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Oncotarget. 2017 February 28; 8(9): 15943–15951.
Published online 2016 November 3. doi:  10.18632/oncotarget.13056
PMCID: PMC5362536

A randomized, phase II study of gefitinib alone versus nimotuzumab plus gefitinib after platinum-based chemotherapy in advanced non-small cell lung cancer (KCSG LU12-01)

Abstract

We aimed to evaluate the efficacy of dual inhibition of epidermal growth factor receptor (EGFR) with nimotuzumab (EGFR monoclonal antibody) plus gefitinib (EGFR-tyrosine kinase inhibitor) in advanced non-small cell lung cancer (NSCLC) after platinum-based chemotherapy. An open label, randomized, phase II trial was conducted at 6 centers; 160 patients were randomized (1:1) to either gefitinib alone or nimotuzumab (200 mg, i.v. weekly) plus gefitinib (250 mg p.o. daily) until disease progression or intolerable toxicity. The primary endpoint was progression-free survival (PFS) at 3 months. Of the total 160 enrolled patients, 155 (77: gefitinib, 78: nimotuzumab plus gefitinib) received at least one dose and could be evaluated for efficacy and toxicity. The majority had adenocarcinoma (65.2%) and ECOG performance status of 0 to 1 (83.5%). The median follow-up was 22.1 months, and the PFS rate at 3 months was 48.1% in gefitinib and 37.2% in nimotuzumab plus gefitinib (P = not significant, NS). The median PFS and OS were 2.8 and 13.2 months in gefitinib and 2.0 and 14.0 months in nimotuzumab plus gefitinib. Combined treatment was not associated with superior PFS to gefitinib alone in patients with EGFR mutation (13.5 vs. 10.2 months in gefitinib alone, P=NS) or those with wild-type EGFR (0.9 vs. 2.0 months in gefitinib alone, P=NS). Combined treatment did not increase EGFR inhibition-related adverse events with manageable toxicities. The dual inhibition of EGFR with nimotuzumab plus gefitinib was not associated with better outcomes than gefitinib alone as a second-line treatment of advanced NSCLC (NCT01498562).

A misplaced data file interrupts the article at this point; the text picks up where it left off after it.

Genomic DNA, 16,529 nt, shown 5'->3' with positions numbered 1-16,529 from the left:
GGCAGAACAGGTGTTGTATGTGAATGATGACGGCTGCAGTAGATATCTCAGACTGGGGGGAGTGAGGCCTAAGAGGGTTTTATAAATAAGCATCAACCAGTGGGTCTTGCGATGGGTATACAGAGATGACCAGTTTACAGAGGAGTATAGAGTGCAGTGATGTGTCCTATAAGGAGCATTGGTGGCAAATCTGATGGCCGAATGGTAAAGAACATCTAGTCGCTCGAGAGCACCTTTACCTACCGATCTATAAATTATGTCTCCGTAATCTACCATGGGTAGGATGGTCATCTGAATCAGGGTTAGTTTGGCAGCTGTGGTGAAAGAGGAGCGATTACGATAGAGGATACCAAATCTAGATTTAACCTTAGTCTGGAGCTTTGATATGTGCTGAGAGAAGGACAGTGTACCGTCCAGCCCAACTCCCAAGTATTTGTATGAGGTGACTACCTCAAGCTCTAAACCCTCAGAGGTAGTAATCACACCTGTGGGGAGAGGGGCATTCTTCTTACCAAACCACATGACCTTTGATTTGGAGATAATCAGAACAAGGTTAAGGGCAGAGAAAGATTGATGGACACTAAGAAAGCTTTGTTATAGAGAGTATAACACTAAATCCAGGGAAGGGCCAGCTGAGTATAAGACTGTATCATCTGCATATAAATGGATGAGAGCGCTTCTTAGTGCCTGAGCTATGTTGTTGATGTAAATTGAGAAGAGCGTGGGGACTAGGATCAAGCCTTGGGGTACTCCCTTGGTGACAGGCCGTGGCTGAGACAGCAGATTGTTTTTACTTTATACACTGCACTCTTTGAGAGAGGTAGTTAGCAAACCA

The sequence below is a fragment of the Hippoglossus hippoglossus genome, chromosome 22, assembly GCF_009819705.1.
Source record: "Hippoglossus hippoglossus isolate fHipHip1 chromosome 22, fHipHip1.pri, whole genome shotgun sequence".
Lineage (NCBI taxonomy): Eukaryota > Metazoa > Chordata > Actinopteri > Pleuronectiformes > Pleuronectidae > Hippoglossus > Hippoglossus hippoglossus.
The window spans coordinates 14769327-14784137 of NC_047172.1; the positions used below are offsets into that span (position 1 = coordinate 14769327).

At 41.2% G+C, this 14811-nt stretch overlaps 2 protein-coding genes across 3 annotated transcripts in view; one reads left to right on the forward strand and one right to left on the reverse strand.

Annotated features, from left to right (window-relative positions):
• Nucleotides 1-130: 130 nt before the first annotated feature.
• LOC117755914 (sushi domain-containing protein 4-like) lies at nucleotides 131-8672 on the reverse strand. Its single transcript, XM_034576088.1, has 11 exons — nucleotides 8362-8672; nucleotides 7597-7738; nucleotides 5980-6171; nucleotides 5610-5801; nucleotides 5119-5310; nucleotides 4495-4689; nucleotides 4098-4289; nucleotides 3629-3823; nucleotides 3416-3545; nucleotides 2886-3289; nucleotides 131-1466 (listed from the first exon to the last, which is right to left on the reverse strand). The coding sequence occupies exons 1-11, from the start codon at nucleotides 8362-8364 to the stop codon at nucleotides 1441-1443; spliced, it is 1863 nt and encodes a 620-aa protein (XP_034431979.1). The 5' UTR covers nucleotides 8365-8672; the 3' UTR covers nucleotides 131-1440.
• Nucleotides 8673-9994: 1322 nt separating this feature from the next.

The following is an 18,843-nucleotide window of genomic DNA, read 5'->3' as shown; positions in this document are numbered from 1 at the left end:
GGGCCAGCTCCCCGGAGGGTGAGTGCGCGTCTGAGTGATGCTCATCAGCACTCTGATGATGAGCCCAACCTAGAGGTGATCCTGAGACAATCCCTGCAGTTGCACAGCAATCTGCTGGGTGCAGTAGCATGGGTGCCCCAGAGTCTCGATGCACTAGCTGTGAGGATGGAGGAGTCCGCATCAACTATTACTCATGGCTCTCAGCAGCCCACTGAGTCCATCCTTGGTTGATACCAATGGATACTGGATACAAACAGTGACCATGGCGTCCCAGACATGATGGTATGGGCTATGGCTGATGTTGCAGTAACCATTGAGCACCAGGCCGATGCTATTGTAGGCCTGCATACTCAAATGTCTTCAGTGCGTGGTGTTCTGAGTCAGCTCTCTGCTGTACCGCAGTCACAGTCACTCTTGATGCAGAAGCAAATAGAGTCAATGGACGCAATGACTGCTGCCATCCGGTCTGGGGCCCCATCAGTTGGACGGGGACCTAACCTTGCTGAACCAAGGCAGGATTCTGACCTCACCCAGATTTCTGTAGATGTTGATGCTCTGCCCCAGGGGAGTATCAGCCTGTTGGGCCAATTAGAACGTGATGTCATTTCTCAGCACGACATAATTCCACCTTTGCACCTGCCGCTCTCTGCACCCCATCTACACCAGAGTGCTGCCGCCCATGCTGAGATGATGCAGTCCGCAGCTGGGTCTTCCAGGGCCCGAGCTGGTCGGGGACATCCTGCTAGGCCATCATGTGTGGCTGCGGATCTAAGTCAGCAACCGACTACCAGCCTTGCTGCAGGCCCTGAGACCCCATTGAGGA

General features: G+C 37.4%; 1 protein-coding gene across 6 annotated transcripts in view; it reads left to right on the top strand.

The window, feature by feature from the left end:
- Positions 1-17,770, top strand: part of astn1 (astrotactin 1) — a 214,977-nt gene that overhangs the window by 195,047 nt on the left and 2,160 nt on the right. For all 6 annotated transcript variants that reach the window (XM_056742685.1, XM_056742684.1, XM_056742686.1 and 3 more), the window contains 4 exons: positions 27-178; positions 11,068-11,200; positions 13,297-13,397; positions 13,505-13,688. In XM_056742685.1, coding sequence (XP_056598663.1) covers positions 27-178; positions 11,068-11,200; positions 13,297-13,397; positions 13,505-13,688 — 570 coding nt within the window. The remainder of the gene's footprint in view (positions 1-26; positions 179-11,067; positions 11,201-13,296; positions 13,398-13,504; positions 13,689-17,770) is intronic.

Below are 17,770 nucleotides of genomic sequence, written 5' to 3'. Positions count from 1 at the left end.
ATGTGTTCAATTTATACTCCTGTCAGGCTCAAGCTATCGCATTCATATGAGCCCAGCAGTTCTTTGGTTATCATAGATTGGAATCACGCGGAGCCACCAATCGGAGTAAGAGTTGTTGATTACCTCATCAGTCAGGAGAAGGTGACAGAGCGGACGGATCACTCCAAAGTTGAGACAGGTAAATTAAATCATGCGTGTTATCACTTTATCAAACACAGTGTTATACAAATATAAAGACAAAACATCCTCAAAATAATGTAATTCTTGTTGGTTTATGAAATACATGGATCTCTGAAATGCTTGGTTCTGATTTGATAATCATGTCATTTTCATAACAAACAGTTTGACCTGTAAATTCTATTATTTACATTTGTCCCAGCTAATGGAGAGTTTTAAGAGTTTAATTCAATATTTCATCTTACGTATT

Keywords: non-small cell lung cancer, epidermal growth factor receptor, nimotuzumab, gefitinib

INTRODUCTION

Lung cancer is the second most common cancer type and the leading cause of cancer death worldwide [1, 2]. Non-small cell lung cancer (NSCLC) is approximately 85% of lung malignancies and most patients are diagnosed with far advanced stage NSCLC. Although agents that target specific genetic alterations have been developed for lung cancer treatment, the prognosis of lung cancer is still poor and the 5-year survival rate has been less than 5% in advanced-stage disease.